Huge explosion at Iranian missile base kills top general

By Peter Symonds
16 November 2011

A massive explosion at an Iranian military base on Saturday killed Major General Hassan Moghaddam and 16 soldiers of the Iranian Revolutionary Guard Corp. While Tehran dismissed the blast as an accident, indications have already emerged that it was an act of sabotage carried out by Israel’s intelligence agency, Mossad.

Moghaddam, who was trained in China and North Korea, has been described in Iran as the architect of the country’s ballistic missile program. The Alghadir base, at which the explosion occurred, housed Iran’s Shehab-3 missiles, which are capable of reaching Israel. Such was the scale of the blast that it was heard 40 kilometres away in Tehran.

As is its practice, Israel has neither confirmed nor denied responsibility for the explosion. The Israeli media, however, pointed to the possible involvement of Mossad. The Yediot Aharonot newspaper reported that “some assessments” indicated that the blast was “the result of a military operation based on intelligence information.”

While admitting nothing, Israeli Defence Secretary Ehud Barak obliquely hinted that more acts of sabotage were to come. “I don’t know the extent of the explosion. But it would be desirable if they multiply,” he said on Sunday.

A Western intelligence source told Time magazine: “Don’t believe the Iranians that it was an accident.” The official insisted that Mossad was responsible for the explosion as part of an ongoing covert campaign against Iran’s nuclear and missile programs. “There are more bullets in the magazine,” the official said.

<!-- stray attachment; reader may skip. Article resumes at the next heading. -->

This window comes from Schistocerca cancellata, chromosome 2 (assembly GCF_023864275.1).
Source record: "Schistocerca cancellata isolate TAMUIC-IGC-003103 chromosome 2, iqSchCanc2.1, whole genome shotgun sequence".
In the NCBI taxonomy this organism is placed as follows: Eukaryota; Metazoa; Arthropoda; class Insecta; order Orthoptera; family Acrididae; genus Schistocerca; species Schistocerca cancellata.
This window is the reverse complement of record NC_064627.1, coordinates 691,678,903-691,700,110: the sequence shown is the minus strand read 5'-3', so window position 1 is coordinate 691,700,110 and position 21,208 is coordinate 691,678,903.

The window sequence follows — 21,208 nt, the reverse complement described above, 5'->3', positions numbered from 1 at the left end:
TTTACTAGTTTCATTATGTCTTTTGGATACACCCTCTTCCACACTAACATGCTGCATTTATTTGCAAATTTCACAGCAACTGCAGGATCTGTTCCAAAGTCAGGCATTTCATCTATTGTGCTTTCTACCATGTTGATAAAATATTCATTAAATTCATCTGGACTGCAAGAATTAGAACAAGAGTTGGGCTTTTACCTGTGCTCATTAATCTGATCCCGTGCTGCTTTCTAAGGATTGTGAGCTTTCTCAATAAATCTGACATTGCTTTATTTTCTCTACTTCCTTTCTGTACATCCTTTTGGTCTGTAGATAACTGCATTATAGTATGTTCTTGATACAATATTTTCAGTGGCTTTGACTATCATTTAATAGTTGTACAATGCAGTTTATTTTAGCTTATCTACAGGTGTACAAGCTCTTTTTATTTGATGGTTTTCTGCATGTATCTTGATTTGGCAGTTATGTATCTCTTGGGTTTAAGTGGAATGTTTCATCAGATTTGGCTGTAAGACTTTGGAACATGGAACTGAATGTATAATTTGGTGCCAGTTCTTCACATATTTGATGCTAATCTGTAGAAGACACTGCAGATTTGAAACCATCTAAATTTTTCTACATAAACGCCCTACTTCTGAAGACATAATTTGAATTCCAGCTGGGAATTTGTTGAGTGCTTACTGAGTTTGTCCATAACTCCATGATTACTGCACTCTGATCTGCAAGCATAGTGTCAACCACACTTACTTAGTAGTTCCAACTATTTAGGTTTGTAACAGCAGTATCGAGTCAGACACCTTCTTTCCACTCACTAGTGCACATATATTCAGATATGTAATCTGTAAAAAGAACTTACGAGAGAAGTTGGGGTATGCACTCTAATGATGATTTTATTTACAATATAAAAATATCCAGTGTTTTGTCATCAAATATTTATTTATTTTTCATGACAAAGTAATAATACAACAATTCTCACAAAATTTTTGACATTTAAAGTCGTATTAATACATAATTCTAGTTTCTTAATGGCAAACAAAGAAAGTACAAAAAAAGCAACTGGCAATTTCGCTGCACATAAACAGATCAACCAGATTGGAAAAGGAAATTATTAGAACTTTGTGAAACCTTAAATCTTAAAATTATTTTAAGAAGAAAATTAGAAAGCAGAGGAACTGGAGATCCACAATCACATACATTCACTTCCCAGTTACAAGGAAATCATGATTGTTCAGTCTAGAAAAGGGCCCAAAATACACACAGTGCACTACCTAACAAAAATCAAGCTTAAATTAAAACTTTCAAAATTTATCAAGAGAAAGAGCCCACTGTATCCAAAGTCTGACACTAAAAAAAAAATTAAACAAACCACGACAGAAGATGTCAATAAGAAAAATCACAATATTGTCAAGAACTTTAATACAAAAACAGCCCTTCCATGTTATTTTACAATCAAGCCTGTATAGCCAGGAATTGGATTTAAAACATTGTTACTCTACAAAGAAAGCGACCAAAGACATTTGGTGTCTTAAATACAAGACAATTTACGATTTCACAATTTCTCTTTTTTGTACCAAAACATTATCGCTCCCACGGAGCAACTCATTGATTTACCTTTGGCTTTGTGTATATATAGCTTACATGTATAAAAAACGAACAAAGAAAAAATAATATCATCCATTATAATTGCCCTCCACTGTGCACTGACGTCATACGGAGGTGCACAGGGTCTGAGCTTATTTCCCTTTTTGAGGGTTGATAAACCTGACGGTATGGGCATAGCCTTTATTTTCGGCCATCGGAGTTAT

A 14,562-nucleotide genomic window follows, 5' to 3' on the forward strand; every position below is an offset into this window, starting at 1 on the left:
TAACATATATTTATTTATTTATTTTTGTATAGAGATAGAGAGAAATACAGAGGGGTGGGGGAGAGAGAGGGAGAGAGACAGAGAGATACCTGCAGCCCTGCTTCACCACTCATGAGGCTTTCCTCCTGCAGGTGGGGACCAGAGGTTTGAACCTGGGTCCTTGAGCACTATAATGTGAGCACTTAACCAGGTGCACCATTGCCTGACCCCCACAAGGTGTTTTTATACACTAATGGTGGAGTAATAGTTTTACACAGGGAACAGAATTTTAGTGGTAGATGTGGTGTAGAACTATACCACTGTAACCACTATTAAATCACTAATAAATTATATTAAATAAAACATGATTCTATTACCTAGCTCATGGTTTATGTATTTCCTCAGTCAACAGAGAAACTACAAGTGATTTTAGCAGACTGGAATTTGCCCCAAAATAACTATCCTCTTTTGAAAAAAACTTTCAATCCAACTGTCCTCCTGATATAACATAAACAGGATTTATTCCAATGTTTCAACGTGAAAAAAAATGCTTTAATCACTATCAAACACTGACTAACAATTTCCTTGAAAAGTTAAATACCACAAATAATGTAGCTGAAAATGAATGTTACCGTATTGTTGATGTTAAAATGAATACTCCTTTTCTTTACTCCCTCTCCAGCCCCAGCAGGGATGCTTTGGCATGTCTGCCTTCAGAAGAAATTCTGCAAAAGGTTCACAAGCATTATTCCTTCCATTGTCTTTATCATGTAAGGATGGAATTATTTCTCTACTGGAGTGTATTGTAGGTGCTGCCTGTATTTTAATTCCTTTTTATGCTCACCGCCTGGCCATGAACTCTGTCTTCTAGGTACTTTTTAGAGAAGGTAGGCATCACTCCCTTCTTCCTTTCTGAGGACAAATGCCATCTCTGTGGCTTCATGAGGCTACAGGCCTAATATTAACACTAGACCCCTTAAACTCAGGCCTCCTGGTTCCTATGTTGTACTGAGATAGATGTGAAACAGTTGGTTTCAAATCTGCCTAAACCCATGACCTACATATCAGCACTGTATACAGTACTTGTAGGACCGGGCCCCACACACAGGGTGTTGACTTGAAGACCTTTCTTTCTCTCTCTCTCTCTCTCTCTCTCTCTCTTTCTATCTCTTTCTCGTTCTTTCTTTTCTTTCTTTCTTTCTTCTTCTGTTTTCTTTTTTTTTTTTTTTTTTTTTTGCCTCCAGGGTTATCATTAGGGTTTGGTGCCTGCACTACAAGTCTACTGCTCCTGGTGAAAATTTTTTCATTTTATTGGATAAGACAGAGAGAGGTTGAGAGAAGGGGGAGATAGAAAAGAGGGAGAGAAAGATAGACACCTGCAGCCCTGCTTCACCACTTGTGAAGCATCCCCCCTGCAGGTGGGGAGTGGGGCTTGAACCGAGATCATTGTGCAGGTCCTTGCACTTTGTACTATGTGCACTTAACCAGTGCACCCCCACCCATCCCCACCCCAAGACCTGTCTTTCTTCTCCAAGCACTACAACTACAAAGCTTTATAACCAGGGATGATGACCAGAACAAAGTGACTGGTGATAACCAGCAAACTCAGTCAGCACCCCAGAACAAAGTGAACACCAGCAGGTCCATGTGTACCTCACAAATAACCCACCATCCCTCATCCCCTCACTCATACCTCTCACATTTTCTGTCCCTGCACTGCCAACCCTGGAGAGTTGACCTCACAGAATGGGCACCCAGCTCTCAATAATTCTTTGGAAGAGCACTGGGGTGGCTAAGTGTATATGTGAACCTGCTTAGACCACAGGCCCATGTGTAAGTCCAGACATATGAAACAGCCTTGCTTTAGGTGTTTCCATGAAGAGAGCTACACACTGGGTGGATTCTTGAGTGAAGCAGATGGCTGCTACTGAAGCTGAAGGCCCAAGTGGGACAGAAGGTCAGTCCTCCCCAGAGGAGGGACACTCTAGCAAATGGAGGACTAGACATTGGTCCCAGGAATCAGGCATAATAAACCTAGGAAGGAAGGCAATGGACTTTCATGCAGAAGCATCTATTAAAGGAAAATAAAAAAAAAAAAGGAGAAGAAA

There are indications that the Iranian regime does not believe its own explanation. The British-based Guardian reported on Monday the comments of a former director of a state-run Iranian organisation: “I believe that Saturday’s explosion was part of the covert war against Iran, led by Israel.” He went on to blame Mossad for a similar blast at a military base near the city of Khorramabad in October 2010.

The latest blast followed other acts of murder and sabotage that are widely attributed to Israeli intelligence, possibly acting in conjunction with its American counterparts. These include the assassination of three Iranian nuclear scientists over the past two years and a failed attempt to kill a top nuclear official in November 2010.

In addition, Israel and the US are believed to be responsible for the Stuxnet computer virus that infected and damaged centrifuges in Iran’s uranium enrichment plant at Natanz. A new Duqu virus has now been reported by Iranian officials. According to the software firm Symantec, it has strong similarities to Stuxnet.

Saturday’s explosion took place amid calls by Israeli Prime Minister Benjamin Netanyahu for tough action against Iran’s nuclear program following the release of the latest International Atomic Energy Agency (IAEA) report last week. Under pressure from the US and Israel, the report included a controversial annex purportedly showing that Iran had ongoing projects related to the building of a nuclear weapon.

In a broadcast on Sunday, Netanyahu demanded that the world “stop Iran’s race to arm itself with a nuclear weapon before it is too late.” In comments to cabinet leaked to the media, he claimed that the IAEA report had only contained what could be proven, adding that “there are many other things we see.” In reality, the IAEA annex was based largely on intelligence supplied by the US, Israel and European powers, and related mainly to projects that ended nearly a decade ago.